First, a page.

When Secretary of State George Shultz went up to the House Foreign Affairs Committee to present the $14.8 billion economic and military foreign aid program for the 1986 fiscal year, he was honest enough to call attention to an asterisk where the figure for economic aid to Israel would normally have appeared. When aid to Israel has been figured out, he conceded, the overall 1986 foreign assistance total "will be higher than the previous year."
That is putting it very gently. The administration knows that the basic economic aid figure for Israel will be $1.2 billion. So does Congress. Annual U.S. economic aid to Israel was put on automatic when Congress decreed that it shall not be less than the cost of servicing Israel's debt to the United States.
So the asterisk was nothing more than a psychological flimflam designed to soften the impact of what inevitably is going to happen: a massive increase in a U.S. aid program for Israel. That may not even be the most important part of it. What really lies ahead is a transformation of the U.S.-Israeli relationship.
Israeli Finance Minister Yitzhak Moda'i is in town to thrash out with Shultz the scope and terms of what is called a "transitional" U.S. program of financial support for Israel's efforts to deal with the most serious economic crisis in that nation's history. Before the government of national unity under Prime Minister Shimon Peres imposed a wage-price freeze, inflation had been increasing at an annual rate of over 1,200 percent. The economy is stagnant. Israel's external debt is staggering. Its currency reserves are dangerously depleted by debt repayments and an adverse balance of payments.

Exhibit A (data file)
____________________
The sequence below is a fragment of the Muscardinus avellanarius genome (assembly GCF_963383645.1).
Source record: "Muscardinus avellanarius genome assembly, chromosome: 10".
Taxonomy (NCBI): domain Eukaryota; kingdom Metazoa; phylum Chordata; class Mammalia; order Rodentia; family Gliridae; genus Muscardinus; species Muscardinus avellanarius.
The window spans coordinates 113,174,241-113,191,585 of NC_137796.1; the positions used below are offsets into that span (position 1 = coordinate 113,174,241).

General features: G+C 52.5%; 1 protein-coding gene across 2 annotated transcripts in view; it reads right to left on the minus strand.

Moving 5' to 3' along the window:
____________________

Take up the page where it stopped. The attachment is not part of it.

The Israelis are asking for $1.5 billion to rebuild their foreign currency reserves. They woullike it treated as something separate from the basic $1.2 billion in economic aid (and the $1.8 billion in military grants) and to receive part of it in the form of a supplemental appropriation for the 1985 fiscal-year budget, with the balance applied to FY 1986. The administration apparently has no particular quarrel with the money figures. But Shultz has already made it clear that he is not satisfied with the way the Israelis are dealing with their economic problems.
The argument is over basic economic theory. The State Department wants to move toward "free-market" doctrine and away from the Israeli government's pervasive economic intervention: The indexing system that ties pay raises and welfare benefits to the inflation rate; the government subsidies for gasoline and food. Shultz has made it known he would like to see reductions in government subsidies for private industry, an early and deep devaluation of Israel's currency, as well as a tougher war on inflation across the board.
The Israeli response is that the very structure of its economy does not lend itself to a "free-market" approach to its problems. The Israeli government has an expansive health and welfare program. It subsidizes universities and private industry. "Shultz is ready to spend the money but he wants to steer us," says one Israeli. "But you can't translate U.S. solutions into something that will fit the Israeli economy."
A strong U.S. stand could work in favor of Peres, by strengthening his hand with his own government. But it could also force the imposition of policies that would impose hardships of a sort that the Israeli public is not accustomed to. The political consequences, then, could be the collapse of the coalition government.
So there is a lot more at stake in this week's talks on U.S. aid to Israel -- and in the congressional debate to come -- than is normally the case. Hence the asterisk in Shultz's foreign-aid report.